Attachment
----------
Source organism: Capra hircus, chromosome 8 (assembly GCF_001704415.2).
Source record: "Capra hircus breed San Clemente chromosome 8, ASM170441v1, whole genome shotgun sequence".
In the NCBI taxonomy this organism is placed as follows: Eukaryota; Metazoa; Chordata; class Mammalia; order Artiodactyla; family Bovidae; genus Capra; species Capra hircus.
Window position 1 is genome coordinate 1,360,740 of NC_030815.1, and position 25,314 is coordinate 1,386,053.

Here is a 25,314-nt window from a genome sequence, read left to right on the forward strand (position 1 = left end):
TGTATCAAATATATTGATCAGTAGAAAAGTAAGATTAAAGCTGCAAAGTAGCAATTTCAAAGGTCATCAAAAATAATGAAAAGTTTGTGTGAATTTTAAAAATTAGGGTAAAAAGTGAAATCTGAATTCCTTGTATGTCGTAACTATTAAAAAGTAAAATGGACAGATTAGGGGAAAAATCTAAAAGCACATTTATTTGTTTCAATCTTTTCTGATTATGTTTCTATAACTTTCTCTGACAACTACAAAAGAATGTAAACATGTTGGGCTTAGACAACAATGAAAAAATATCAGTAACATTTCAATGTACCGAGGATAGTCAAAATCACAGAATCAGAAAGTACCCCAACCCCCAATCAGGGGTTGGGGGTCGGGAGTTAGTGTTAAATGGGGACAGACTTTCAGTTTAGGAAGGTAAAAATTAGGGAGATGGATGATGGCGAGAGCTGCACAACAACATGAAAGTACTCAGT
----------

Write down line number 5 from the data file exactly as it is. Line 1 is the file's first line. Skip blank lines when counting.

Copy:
Here is a 25,314-nt window from a genome sequence, read left to right on the forward strand (position 1 = left end):